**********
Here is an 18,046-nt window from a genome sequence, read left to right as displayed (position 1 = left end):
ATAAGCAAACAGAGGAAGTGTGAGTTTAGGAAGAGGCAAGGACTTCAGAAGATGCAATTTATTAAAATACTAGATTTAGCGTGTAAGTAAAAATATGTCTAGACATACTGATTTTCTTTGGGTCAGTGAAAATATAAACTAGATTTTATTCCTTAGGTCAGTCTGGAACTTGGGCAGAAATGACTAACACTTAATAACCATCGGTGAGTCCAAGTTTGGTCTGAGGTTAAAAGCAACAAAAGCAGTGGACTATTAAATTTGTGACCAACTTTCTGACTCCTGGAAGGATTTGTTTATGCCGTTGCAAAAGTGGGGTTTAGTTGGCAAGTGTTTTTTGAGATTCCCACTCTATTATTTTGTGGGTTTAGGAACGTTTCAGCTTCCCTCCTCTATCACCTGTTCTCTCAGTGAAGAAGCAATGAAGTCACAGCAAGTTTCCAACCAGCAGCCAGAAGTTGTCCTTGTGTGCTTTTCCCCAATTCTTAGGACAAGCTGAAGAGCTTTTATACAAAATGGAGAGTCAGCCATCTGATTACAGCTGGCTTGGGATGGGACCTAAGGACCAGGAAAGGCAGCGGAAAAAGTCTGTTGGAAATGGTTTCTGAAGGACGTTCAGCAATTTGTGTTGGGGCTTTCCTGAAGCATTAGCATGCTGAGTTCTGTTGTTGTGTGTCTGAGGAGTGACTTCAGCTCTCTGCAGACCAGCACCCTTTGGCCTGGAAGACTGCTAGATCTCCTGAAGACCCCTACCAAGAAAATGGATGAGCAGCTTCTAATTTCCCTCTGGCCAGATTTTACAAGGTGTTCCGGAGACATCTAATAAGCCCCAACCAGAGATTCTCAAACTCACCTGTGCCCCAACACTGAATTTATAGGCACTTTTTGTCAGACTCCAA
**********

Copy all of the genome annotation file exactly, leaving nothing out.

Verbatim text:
Here is an 18,046-nt window from a genome sequence, read left to right as displayed (position 1 = left end):
ATAAGCAAACAGAGGAAGTGTGAGTTTAGGAAGAGGCAAGGACTTCAGAAGATGCAATTTATTAAAATACTAGATTTAGCGTGTAAGTAAAAATATGTCTAGACATACTGATTTTCTTTGGGTCAGTGAAAATATAAACTAGATTTTATTCCTTAGGTCAGTCTGGAACTTGGGCAGAAATGACTAACACTTAATAACCATCGGTGAGTCCAAGTTTGGTCTGAGGTTAAAAGCAACAAAAGCAGTGGACTATTAAATTTGTGACCAACTTTCTGACTCCTGGAAGGATTTGTTTATGCCGTTGCAAAAGTGGGGTTTAGTTGGCAAGTGTTTTTTGAGATTCCCACTCTATTATTTTGTGGGTTTAGGAACGTTTCAGCTTCCCTCCTCTATCACCTGTTCTCTCAGTGAAGAAGCAATGAAGTCACAGCAAGTTTCCAACCAGCAGCCAGAAGTTGTCCTTGTGTGCTTTTCCCCAATTCTTAGGACAAGCTGAAGAGCTTTTATACAAAATGGAGAGTCAGCCATCTGATTACAGCTGGCTTGGGATGGGACCTAAGGACCAGGAAAGGCAGCGGAAAAAGTCTGTTGGAAATGGTTTCTGAAGGACGTTCAGCAATTTGTGTTGGGGCTTTCCTGAAGCATTAGCATGCTGAGTTCTGTTGTTGTGTGTCTGAGGAGTGACTTCAGCTCTCTGCAGACCAGCACCCTTTGGCCTGGAAGACTGCTAGATCTCCTGAAGACCCCTACCAAGAAAATGGATGAGCAGCTTCTAATTTCCCTCTGGCCAGATTTTACAAGGTGTTCCGGAGACATCTAATAAGCCCCAACCAGAGATTCTCAAACTCACCTGTGCCCCAACACTGAATTTATAGGCACTTTTTGTCAGACTCCAA